You know when it’s wintertime! Mornings and evenings are gloomy, and temperatures outside have fallen below freezing – but there’s still a certain someone in the house who can’t wait to get outside for a brisk walk or to play, run, roll and dig in the snow. True, some dogs may despise bitterly cold weather conditions, preferring to hibernate indoors under a blanket, but others need no encouragement at all to head out for some fun in the frost.

As dog owners, we need to take many factors into consideration when assessing if our pooches should be encouraged to venture outside during icy weather. Considerations such as their particular breed, their size, and any health problems they may have (arthritis, for instance) require us to “paws for thought” during the winter months and think about the appropriate care required to keep our mutts healthy.

For example, elderly mutts may slip or fall on snow and ice, while medical conditions such as diabetes or kidney or heart disease can make it difficult for dogs to regulate their body heat, making them more vulnerable to temperature extremes. Additionally, young puppies will find sudden exposure to the cold quite a shock. If your dog has a short coat or seems bothered by the cold weather, consider an insulated dog coat or a warm knitted jumper.

In this first part of our Winter Care series, we take a look at Paws and Nails

PAWS. We don’t advocate letting your pet out for extended periods of time in temperatures below 0° Centigrade (32° F). Snow and ice can cause frostbite in your dog’s paw pads, resulting in the skin becoming chapped or cracked. Numerous bacteria and fungi (such as yeast and ringworm) thrive on dogs’ paw pads and are a typical cause of paw disorders and infections. Frostbite becomes a greater risk when temperatures drop further to –7° C (20° F), causing the skin on the paws to become red, inflamed, swollen and irritated. So before taking your dog out in icy conditions, don’t “fur-get” to rub some Dermadog Calm – A deeply nourishing balm to restore and prevent rough, dry skin on paws and noses. (Also soothes skin folds, sores, dry / itchy spots, and grazes. Promotes healing) 100% natural recipe. Safe to lick.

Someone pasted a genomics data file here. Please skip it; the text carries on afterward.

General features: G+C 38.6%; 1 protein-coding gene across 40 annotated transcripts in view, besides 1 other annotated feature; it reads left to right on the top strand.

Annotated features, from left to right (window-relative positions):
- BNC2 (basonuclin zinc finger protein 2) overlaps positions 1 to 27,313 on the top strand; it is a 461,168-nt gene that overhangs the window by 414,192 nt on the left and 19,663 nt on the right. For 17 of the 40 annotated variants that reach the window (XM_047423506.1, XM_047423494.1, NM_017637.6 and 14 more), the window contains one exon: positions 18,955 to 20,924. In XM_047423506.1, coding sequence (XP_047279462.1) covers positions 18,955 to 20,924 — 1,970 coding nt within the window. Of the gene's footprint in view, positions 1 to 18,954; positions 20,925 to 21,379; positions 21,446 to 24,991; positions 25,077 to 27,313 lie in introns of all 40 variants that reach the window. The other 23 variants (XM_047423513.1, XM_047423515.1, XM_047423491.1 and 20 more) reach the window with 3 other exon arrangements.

If your dog or puppy is already suffering from an infection, they will most likely have lesions and will be licking or chewing their paws constantly or, worse, limping. Antibiotics are commonly used to treat bacterial infections, along with topical lotions, sprays, and shampoos. The necessary antibiotic medication will be prescribed by your veterinarian.

NAILS. Check your dog’s or pup’s nails regularly to make sure they are not too long, cracked or torn. Nails that are properly clipped will prevent your pooch from catching them on sharp objects which can lead to bleeding and sometimes infection. Painful ingrown nails or extremely brittle nails (onychorrhexis) may leave your four-legged friend “raising the woof”‘ so it’s important to get your pets accustomed to having their nails inspected.

Most dogs don’t appreciate having their nails trimmed but, if you start clipping when they’re pups, they can learn that having their paws and nails touched isn’t going to be an unpleasant experience. A handy tip is to have some tasty treats on hand whilst your dog/pup sit on your lap or next to you before running your hand down their legs to the paws. Praise and chat encouragingly whilst handing out treats, touching them softly in between their toes and stroking each toenail.

In addition, the use of ‘Calm’ natural soothing drops, a blend of valerian root, skullcap and chamomile, can help take the stress out of nail clipping sessions. Use the drops leading up to and during your pet’s regular pedicure.

For more information on ‘Calm’ drops:

https://www.houndandhowl.com/supplements-/131-114-calm-.html#/45-size-100_ml

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